When Michael Phelps climbed out of the pool after yet another victorious lap at the 2016 Olympics, all eyes were on his, er, back. Why, you ask? Because he was sporting some rather interesting circular marks all over his swimmer’s shoulders. Marks we’ve also seen on Gwyneth Paltrow, Jennifer Aniston and Victoria Beckham. No, they’ve not all been in the same freak accident - they’ve all been indulging in the ancient Chinese ritual of cupping.
What to expect?
Cupping uses suction to draw the skin (usually on your back or shoulders) into the cup by creating a vacuum by heating and cooling the air, or using a mechanical pump. Then, the cup is left in place for five to fifteen minutes. The results are pretty impressive - it tackles everything from pain relief, deep scar tissue discomfort, muscle knots and swelling. Consider it a one-stop anti-inflammatory treatment for all your aches and pains.
it tackles everything from pain relief, deep scar tissue discomfort, muscle knots and swelling.
How does it work?
While it has roots in traditional Chinese medicine, cupping has also popped up in ancient Persian medicine, too. There are generally speaking two kinds of cupping - dry and fire. Dry cupping uses a method where a small area of low air pressure is created, then the cup is placed on the affected area, which is usually lubricated to allow the cup to slowly slide over the skin. Fire cupping isn’t as scary as it sounds - a cotton ball is soaked in 99% alcohol and then lit. Using forceps, the cotton ball is placed inside the cup then quickly removed to heat the cup, and causes suction as it cools down.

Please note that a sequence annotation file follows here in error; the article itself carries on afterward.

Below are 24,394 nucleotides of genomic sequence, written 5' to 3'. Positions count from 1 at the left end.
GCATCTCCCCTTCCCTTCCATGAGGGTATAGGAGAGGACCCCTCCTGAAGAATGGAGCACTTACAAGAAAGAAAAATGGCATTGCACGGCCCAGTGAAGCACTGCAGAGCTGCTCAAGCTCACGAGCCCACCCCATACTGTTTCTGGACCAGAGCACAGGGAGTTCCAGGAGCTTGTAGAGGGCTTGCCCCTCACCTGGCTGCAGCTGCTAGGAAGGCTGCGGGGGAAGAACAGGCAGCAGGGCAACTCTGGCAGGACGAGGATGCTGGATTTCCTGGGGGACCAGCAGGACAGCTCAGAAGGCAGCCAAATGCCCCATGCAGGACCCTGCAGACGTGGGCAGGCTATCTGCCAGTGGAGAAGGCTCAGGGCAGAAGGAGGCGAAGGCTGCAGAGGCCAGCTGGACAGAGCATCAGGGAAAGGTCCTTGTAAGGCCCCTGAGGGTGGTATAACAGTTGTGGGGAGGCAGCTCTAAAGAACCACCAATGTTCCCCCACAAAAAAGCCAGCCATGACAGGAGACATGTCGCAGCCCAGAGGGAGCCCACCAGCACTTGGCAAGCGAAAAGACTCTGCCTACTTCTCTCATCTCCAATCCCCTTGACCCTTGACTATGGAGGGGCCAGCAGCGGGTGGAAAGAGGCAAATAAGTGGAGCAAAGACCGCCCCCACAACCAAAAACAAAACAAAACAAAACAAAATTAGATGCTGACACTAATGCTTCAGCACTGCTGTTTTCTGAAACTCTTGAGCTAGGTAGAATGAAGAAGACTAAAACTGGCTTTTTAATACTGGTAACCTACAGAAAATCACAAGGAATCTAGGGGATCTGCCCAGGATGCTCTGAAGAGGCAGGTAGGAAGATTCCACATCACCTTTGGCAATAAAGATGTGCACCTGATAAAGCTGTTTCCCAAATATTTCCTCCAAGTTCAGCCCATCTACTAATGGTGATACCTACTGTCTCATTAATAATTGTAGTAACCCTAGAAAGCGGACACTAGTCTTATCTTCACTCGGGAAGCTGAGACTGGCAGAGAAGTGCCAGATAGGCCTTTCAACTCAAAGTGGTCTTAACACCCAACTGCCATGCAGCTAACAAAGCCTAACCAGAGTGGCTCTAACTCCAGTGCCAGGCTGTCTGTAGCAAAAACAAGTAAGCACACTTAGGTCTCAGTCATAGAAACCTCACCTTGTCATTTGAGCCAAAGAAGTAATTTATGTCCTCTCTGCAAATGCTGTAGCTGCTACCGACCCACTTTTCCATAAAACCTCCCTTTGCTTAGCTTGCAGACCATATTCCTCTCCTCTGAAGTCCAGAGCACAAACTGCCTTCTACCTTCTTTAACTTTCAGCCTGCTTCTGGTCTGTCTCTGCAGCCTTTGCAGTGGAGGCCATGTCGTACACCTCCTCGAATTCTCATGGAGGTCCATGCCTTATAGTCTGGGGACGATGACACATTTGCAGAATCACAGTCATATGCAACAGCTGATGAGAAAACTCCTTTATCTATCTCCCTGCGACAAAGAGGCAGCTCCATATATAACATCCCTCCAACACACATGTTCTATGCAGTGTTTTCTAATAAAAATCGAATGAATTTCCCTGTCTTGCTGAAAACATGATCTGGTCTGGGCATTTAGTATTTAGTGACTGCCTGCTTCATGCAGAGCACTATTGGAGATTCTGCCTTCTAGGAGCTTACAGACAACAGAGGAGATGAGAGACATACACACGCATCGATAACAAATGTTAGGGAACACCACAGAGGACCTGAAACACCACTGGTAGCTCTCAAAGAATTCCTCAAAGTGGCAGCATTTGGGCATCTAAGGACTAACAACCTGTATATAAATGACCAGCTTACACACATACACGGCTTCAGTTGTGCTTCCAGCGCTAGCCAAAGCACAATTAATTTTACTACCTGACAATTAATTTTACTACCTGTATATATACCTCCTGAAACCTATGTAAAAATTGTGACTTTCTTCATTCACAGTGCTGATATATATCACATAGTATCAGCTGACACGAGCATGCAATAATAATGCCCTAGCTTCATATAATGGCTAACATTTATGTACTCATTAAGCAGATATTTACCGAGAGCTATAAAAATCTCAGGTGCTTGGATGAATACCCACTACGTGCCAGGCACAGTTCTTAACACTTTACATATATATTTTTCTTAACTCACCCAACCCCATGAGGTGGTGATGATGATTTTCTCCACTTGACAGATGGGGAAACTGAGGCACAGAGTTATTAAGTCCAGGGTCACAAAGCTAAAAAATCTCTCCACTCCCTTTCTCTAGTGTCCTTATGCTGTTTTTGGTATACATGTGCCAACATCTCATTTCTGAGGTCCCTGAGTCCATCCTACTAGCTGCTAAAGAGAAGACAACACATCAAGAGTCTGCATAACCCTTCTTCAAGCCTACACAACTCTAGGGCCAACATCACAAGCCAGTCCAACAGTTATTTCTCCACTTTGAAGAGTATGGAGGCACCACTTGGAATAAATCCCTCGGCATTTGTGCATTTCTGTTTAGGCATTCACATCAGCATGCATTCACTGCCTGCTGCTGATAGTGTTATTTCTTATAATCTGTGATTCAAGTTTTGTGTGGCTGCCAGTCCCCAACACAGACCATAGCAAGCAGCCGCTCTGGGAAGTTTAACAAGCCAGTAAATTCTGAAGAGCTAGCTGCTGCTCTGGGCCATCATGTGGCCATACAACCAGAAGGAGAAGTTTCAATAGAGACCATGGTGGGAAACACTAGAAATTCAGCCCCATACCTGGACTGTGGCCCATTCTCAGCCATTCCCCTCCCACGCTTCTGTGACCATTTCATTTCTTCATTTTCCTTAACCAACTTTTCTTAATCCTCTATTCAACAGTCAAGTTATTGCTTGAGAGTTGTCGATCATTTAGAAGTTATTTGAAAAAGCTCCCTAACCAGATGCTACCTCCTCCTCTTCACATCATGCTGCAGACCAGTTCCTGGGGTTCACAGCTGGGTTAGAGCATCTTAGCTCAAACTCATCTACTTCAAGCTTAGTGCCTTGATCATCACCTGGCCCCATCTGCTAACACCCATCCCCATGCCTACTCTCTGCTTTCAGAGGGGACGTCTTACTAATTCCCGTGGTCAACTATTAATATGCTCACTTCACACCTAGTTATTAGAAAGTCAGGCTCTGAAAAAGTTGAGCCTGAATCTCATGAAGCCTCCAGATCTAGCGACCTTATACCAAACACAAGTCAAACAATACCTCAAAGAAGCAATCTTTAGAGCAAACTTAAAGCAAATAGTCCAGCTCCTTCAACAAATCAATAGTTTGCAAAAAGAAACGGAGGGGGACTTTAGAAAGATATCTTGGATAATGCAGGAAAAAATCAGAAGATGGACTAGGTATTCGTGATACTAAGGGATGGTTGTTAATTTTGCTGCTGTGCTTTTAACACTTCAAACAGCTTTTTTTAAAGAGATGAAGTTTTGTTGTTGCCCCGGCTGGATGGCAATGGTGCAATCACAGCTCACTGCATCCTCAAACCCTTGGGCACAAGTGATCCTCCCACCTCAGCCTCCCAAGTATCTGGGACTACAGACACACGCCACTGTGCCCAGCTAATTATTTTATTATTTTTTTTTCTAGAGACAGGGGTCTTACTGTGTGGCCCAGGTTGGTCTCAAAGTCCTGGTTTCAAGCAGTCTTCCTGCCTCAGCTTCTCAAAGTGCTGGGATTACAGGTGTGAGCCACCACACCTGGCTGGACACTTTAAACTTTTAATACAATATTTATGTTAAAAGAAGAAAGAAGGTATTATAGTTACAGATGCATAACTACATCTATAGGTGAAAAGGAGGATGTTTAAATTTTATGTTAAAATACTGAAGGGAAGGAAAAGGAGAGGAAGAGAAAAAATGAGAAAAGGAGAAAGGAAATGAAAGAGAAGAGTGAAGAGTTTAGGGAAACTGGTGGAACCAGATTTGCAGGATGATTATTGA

Good to know
Both methods cause some bruising which can last a number of days or weeks, as the blood vessels have constricted and expanded so rapidly, but the treatment shouldn’t be painful.
While in days gone by cupping was thought to treat a number of serious ailments, today it’s favoured by athletes and A-Listers alike for the relief it brings to tight muscle knots and areas of tension. It’s perfect for gym-induced aches or knots brought on by poor posture or hunching - hello, office workers.